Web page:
Dungeons & Dragons (D&D) is a tabletop role playing game. Think of it like cooperative storytelling that has been systematized into a gaming format. You create a character; giving them a backstory, skills, abilities, quirks and flaws. Then that character, and the ones created by your fellow players (3-6 players usually) are dropped into a world led and crafted by your Dungeon Master (DM). The DM guides the story and gives the players things and people to interact with. You might solve puzzles, fight monsters, engage in political intrigue, travel the world on an epic quest to create the world’s best cheese sandwich, or whatever your imaginations can create. This game was created in the mid 1970’s by Gary Gygax and Dave Arneson. Most games are played in sessions that range from 1-4 hours at a time. A game may take one session to complete, these are called one-shots, or they might take months or even years to finish.
D&D & Church
So, why in the world should I play this in church, you may be asking. Well dear reader, allow me to answer your hypothetical question in the form of a story, specifically the story of Rodzal the Unsightly.
Rodzal was created by a high school student that I will call Baxter. Baxter had just come through brain surgery that required him to have half his head shaved and left him with a large scar. Think about walking into high school like that. You can imagine that he might have been feeling a bit self-conscious. When Baxter introduced Rodzal to our D&D group, the other players immediately understood the subtext of giving your character the superlative “The Unsightly.” Without missing a beat one of the other players turned to him and said, “this is like a Twilight Zone situation. Rodzal thinks that he’s not attractive because he’s an Orc. Orcs have different beauty standards than most other fantasy races, so Rodzal might be an unsightly Orc, but he’s really handsome to everyone else.” From then on, every time the party met a new non-player character (those are the ones the DM is controlling that everyone else gets to interact with) it was an opportunity for the players to hype up Rodzal, and by extension in real life, Baxter. They had a way that didn’t feel forced or awkward to remind Baxter that he was loved and worthy of love, scars and all.
Myth Busting: Is D&D Satanic?
Ok, so it might help people talk about difficult things, but isn’t this stuff like evil or satanic or something? Another good question dear reader! Short answer, no. Long answer, NOOOOOOOOOOOOOOOOOOOOOOOOOOOOOOOOOOOOOOOOOOOOO!
Sorry, this is a question that I get asked a lot and I get a little touchy about it. A better answer would be that the satanic panic of the 1980’s gave this game a bad name. Yes, there is magic involved. And, yes, there are even sometimes demons. But this is a game. It is fantasy. No one playing the game believes this to be real. Now, if you are of the opinion that anything in the fantasy genre or that involves magic is evil, then I can’t help you. You’re not going to like this game. But if that isn’t your predisposition, and someone from that camp has poisoned you against the game, then let me be the one to tell you that we only sacrifice goats on occasion. Even then those goats must have done something awful, otherwise we would have just invited them to make a character and join the game.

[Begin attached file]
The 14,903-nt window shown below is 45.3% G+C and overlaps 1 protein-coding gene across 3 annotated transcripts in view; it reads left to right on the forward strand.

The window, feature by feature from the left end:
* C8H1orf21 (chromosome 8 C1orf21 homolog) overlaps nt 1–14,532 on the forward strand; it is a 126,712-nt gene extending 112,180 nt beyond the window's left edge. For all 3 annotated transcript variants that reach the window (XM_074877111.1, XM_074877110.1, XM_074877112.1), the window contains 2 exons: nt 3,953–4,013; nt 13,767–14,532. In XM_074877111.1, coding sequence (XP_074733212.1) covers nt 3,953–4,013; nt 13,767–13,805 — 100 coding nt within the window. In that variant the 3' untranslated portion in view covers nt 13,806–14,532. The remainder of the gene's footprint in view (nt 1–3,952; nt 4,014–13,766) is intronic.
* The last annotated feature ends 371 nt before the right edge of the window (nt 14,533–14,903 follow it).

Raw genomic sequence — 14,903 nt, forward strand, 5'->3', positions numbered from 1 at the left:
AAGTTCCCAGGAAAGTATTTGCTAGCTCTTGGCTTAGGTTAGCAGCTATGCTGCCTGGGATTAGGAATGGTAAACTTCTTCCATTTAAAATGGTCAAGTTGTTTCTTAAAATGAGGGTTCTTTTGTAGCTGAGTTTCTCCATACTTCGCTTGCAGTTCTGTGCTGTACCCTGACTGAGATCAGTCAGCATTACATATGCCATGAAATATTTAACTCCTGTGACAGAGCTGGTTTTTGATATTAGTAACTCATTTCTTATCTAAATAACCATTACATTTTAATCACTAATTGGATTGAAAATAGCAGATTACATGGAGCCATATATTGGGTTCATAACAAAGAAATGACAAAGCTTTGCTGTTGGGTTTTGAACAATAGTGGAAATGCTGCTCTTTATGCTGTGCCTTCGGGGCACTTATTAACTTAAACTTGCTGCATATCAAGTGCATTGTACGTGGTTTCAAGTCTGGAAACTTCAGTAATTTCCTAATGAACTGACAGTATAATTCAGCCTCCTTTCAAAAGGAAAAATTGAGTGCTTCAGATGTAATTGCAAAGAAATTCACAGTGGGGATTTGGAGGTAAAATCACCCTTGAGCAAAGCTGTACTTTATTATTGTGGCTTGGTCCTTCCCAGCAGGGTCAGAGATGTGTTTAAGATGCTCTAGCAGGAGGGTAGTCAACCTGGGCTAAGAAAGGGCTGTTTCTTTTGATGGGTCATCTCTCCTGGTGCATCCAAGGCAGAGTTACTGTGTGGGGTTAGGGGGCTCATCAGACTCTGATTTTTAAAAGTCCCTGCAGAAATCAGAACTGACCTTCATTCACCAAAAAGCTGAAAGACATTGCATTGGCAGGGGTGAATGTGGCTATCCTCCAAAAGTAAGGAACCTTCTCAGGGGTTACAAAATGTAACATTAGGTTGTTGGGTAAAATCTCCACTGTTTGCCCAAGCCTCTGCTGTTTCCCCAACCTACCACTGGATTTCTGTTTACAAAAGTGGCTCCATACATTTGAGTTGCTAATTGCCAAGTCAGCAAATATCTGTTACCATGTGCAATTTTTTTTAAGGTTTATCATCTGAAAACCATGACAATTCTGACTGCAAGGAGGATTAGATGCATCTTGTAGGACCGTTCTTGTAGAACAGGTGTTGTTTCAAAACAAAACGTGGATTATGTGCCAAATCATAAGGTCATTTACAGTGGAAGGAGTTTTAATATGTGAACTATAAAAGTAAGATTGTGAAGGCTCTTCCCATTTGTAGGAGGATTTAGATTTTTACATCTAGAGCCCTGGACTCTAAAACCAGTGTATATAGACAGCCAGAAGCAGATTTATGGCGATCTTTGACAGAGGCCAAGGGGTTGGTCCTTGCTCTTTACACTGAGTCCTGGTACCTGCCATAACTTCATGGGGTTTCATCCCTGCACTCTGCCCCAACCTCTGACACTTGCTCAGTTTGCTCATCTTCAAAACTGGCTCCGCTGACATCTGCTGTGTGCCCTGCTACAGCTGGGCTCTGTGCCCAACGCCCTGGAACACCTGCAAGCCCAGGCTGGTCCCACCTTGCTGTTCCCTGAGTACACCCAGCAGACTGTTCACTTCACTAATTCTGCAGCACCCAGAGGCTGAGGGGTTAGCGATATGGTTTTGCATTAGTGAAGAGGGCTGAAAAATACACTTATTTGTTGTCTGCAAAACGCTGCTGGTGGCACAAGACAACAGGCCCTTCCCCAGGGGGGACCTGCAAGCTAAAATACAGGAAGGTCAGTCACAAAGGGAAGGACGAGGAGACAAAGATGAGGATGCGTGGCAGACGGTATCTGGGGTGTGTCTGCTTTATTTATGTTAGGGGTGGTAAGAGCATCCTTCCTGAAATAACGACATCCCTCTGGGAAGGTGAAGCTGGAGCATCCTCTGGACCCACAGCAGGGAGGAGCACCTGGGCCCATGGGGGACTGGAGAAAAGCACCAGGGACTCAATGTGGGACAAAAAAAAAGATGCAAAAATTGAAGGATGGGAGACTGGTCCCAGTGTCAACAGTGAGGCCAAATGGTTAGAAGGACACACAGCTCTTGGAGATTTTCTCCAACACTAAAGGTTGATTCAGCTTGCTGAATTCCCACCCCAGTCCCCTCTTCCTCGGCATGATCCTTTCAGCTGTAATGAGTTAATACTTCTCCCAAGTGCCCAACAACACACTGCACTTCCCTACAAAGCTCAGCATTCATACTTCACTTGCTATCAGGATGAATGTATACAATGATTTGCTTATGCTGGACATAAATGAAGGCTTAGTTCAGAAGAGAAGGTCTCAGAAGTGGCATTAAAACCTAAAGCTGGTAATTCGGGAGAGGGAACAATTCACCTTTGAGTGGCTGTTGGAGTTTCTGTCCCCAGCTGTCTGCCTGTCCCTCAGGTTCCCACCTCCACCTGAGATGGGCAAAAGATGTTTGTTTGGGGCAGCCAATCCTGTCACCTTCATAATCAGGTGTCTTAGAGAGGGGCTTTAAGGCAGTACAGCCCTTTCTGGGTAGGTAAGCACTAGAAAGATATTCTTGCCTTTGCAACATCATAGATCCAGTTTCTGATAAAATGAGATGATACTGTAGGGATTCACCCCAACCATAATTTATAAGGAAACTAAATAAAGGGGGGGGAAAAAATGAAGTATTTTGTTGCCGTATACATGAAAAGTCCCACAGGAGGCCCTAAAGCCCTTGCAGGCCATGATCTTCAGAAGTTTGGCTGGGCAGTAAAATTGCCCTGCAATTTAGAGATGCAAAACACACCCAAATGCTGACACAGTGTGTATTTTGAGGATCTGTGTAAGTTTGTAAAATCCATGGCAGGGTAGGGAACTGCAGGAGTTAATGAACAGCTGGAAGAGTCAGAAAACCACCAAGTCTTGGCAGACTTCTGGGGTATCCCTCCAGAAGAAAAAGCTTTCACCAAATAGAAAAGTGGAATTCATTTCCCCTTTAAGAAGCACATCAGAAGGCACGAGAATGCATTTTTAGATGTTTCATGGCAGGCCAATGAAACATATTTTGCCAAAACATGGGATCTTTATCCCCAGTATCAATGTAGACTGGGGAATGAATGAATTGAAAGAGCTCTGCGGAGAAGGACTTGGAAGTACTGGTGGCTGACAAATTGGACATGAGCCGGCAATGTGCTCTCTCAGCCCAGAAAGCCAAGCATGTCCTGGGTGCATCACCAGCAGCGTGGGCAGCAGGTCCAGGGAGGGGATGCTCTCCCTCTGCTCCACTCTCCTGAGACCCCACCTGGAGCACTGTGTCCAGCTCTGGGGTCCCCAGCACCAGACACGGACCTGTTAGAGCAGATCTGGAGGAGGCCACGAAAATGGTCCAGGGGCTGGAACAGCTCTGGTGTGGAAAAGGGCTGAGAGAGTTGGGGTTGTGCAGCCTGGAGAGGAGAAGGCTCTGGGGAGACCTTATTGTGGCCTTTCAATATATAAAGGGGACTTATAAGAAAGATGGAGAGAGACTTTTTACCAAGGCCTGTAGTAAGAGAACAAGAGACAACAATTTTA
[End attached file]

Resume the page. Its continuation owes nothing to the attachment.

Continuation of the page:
More Reasons To Play At Church
Lastly, what other benefits does this have for my church? Well first of all, dear reader, you are great at asking questions. Second, there are many other benefits including, but not limited to; being cool and getting into what all the young people are doing, attracting unchurched or de-churched people who happen to be nerds (or creative types, or theatre types, or people who just like games), and building relationships by creating a space where people can both play and create together, as well as doing so in a format that is perfect for getting to know someone.
This game can be as serious or as silly as you want it to be. It is a game that has multiple versions, and the model has been recreated many times. Don’t like traditional high fantasy? Play in a Sci-fi/Space setting! Think Space is boring? Go with a gritty realistic Mad Max style post-apocalypse. Like the beach? Play a Pirate adventure! Want to enjoy the Cthulhu Mythos without the racism? There are a ton of Lovecraftian settings. The limit is your imagination.
There is a version of the game called Pathfinder, made by the company Paizo, that is completely free to use and all the basic assets that you’d need to get started are available online. This game can be played over the internet using things like Zoom, Discord, or Roll20, or you can play in person. You can go crazy and build elaborate miniature sets for your players to use, or you can play it with just paper, pens and some polyhedral dice. This thing is versatile, and great for basically all ages. If you can read and do basic math, then you can play this game. D&D is a social and creative outlet that allows people to get to know each other and to build deep and lasting relationships. So, yeah, you should play it in church. I’ll gladly teach you how.
Revenge of the Nerd Pastor: Nerd Culture in Ministry is a podcast episode in which Ahnna Lise tells more about her experience with D&D in a faith-based context.
Dungeons and Dragons: Exercising the Divine Imagination is a fantastic conversation between three Episcopal priests on the topic.
Photo by Alperen Yazgı on Unsplash.
This is awesome! Who knew my 40 years of D&D experience was getting me ready for youth ministry! I’m looking forward to delving deeper into these depths to figure out how to make this work.
Sarah Bentley Allred (she/her/hers)
Love this! Blessings on this new adventure, Mike!